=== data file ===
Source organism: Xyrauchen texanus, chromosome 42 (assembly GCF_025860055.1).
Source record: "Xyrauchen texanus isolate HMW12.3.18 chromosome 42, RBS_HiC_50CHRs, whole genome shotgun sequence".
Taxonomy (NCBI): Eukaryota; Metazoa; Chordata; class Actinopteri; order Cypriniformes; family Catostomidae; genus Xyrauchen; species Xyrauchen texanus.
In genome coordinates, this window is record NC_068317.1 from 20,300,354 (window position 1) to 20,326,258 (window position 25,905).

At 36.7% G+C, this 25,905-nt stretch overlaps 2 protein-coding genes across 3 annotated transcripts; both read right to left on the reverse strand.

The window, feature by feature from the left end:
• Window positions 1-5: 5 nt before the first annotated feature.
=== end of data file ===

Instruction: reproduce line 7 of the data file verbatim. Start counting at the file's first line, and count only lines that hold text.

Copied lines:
• Window positions 1-5: 5 nt before the first annotated feature.